Last updated on: September 6, 2020
We continue our series on assessing third-party risk, where we’re describing scenarios in which an automated, cloud-based system can help you identify security and compliance gaps among vendors, partners and employees.
As discussed in this series’ first installment, it’s short-sighted to put great effort into protecting your IT environment while ignoring the security and compliance policies and procedures of your trusted third parties.
We illustrated this principle with the hypothetical example of two CISOs — Jane and Emily — who almost simultaneously hire the same outsourcer, and grant it privileged access to their respective companies’ sensitive data and IT systems.
A few years on, the outsourcer has run into financial, technological and operational trouble. Emily’s organization detects the warning signs and replaces the outsourcer. Meanwhile, Jane’s organization remains oblivious until its customer data is compromised when hackers breach the outsourcer’s IT network.
The difference? Emily’s organization had a formal, comprehensive, centralized and automated program for assessing third-party risk, while Jane’s did not.
As Your Business Grows, You Need Automation to Conduct Third-Party Risk Assessments at Scale
No business can operate in a vacuum. In order to compete, organizations need to build an ecosystem of trusted third parties and give them access to their offices and IT systems: vendors, partners, suppliers, service providers, contractors and others.
As a business grows, so does this ecosystem, often expanding into hundreds and even thousands of third parties, a scale requiring organizations to automate risk assessments so the process doesn’t become cumbersome and ineffective.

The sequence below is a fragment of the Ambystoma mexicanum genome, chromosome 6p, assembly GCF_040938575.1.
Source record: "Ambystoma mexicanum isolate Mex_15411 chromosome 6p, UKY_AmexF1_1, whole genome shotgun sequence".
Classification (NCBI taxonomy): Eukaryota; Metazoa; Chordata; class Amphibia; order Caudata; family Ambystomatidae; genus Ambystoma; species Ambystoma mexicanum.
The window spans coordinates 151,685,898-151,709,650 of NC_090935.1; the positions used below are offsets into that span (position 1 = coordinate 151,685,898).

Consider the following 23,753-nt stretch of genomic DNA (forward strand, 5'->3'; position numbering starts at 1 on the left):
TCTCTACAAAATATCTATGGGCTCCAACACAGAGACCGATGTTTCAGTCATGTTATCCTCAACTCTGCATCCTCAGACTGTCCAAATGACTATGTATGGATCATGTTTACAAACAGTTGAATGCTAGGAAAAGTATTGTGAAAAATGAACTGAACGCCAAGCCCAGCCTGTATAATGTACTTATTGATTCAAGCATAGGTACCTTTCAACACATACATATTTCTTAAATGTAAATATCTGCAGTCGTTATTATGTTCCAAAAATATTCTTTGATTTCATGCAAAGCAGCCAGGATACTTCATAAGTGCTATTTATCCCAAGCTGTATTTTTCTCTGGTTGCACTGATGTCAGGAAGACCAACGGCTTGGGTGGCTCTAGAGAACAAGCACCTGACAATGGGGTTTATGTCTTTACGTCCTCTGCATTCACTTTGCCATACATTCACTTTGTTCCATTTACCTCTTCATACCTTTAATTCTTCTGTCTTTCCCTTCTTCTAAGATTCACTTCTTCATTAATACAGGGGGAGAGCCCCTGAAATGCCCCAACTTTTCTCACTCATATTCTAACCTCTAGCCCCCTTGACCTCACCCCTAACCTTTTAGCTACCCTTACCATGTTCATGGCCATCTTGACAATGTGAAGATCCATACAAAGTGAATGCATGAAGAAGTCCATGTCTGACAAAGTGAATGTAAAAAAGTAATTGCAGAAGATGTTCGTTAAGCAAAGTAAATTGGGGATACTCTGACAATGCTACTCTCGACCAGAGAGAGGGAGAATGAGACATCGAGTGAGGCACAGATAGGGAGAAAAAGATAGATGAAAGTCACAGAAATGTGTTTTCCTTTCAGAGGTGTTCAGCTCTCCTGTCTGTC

These audits also need to be done internally, to make sure your employees and managers are complying with your policies and with government regulations, and obviously as a business grows, so does its staff, complicating the in-house assessment process.
These business process control assessments, conducted via surveys, evaluate areas of an organization such as its business continuity plans, physical and environmental security tools and practices, operational risk safeguards, financial standing and human resources procedures.
The traditional way of conducting these risk assessment surveys — emailing questionnaires and tracking responses on a spreadsheet — no longer cuts it. You must automate these polls to ensure the process is agile, accurate, comprehensive, centralized, scalable and uniform across your organization.
Otherwise, organizations won’t be able to find out if they’re doing business with third parties that are putting their organization at risk of customer data theft, IP espionage, brand damage and government fines.
In this post, we describe two scenarios where you need cloud-based, automated risk assessments of third parties and internal staff: Reliance on inefficient, manual processes; and inability to perform internal assessments at scale.
Reliance on Inefficient Manual Processes